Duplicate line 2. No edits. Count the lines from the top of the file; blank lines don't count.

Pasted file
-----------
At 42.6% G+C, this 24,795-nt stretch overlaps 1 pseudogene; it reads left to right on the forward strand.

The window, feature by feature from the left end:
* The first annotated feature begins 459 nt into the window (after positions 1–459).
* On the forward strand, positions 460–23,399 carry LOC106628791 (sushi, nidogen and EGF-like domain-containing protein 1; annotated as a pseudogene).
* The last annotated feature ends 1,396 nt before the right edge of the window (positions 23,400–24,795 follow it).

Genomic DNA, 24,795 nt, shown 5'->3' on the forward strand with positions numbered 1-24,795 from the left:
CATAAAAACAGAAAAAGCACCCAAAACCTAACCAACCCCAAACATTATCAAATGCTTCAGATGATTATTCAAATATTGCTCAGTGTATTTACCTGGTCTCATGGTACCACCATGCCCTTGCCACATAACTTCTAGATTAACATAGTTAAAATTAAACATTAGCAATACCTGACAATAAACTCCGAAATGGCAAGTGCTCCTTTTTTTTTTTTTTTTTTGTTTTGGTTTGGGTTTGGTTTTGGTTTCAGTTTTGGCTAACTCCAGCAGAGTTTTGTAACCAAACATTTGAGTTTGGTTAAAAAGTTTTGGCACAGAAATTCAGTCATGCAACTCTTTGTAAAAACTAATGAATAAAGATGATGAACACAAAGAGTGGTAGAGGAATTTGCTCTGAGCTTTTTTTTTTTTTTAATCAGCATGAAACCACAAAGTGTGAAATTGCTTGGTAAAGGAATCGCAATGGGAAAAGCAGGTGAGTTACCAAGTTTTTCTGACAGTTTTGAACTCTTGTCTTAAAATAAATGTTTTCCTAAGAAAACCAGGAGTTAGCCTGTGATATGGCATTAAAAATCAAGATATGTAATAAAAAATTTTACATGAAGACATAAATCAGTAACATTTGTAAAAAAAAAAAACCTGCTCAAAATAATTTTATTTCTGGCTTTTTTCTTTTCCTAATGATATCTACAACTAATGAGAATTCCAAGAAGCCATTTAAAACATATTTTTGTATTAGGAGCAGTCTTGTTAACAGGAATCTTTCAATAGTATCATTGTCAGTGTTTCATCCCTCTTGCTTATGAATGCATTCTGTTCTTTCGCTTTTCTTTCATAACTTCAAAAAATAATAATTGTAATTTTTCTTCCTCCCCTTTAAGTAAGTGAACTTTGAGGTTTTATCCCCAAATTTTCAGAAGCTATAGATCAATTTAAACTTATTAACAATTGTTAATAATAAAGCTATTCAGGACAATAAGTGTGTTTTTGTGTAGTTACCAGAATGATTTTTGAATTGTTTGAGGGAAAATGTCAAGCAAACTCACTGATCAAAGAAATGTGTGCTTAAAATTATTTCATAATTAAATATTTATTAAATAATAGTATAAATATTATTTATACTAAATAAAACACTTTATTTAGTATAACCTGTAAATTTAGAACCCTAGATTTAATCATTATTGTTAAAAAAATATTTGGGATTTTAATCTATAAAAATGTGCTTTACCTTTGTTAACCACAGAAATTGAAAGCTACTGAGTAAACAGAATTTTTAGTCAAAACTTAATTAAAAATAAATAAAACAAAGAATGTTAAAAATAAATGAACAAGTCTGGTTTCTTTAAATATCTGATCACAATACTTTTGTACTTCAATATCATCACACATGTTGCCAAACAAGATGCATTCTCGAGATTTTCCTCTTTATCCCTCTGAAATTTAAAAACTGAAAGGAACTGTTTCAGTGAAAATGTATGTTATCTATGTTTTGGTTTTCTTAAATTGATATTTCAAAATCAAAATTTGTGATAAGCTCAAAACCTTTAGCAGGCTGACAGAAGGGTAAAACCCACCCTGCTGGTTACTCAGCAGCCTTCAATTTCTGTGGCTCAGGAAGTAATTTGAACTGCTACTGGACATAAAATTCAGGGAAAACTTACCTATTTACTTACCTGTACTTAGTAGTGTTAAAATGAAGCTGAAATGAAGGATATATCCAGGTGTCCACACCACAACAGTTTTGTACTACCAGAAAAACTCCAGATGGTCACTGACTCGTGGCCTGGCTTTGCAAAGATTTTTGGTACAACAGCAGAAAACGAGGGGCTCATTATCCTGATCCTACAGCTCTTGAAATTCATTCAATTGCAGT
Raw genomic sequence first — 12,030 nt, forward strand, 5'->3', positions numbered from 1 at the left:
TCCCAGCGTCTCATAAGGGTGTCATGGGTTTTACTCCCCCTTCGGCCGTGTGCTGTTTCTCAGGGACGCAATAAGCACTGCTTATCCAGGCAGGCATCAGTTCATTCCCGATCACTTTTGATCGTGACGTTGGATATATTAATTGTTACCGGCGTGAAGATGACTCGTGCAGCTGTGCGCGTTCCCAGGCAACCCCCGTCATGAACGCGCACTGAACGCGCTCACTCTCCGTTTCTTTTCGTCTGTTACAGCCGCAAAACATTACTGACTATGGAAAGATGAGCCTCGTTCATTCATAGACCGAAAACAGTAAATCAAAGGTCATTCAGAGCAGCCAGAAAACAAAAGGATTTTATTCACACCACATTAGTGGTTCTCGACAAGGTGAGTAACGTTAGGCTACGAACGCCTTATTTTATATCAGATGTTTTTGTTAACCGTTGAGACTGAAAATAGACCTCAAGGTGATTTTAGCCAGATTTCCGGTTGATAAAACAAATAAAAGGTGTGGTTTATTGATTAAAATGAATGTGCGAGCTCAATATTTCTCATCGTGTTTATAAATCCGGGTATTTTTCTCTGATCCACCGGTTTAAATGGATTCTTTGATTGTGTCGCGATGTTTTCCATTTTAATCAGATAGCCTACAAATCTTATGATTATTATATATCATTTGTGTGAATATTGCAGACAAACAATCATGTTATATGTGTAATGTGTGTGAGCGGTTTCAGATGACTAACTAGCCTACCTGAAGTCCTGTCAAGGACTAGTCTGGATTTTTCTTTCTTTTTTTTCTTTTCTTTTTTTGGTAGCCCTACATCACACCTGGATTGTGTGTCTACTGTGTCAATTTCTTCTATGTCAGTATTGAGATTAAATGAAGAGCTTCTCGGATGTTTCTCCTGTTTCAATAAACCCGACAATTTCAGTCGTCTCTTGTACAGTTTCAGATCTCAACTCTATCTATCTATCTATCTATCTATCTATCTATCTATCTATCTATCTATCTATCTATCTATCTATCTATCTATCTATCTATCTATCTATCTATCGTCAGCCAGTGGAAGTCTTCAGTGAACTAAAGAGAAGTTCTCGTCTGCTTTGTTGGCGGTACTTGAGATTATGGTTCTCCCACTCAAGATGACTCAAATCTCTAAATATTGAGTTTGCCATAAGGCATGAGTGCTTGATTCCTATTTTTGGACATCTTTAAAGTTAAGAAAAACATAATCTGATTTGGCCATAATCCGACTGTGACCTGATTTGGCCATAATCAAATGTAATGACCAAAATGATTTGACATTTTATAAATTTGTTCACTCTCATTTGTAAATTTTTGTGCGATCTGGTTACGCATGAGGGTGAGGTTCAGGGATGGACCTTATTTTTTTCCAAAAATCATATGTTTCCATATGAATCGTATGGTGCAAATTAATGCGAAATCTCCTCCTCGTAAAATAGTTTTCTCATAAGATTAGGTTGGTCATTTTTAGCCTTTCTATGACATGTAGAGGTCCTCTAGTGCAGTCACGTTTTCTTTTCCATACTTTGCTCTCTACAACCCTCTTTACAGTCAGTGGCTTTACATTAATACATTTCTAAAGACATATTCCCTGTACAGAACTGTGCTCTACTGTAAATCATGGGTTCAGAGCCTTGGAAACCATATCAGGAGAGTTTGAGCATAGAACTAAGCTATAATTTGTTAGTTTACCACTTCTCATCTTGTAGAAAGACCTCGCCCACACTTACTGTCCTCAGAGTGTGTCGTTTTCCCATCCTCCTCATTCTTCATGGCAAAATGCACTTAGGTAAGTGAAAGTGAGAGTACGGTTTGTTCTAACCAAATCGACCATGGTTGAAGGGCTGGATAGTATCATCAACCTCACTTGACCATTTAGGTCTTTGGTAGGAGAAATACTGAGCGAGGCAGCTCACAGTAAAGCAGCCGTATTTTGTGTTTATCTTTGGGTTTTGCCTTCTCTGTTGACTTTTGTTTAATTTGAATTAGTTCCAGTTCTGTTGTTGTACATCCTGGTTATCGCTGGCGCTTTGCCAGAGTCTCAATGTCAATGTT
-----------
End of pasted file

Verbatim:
The window, feature by feature from the left end: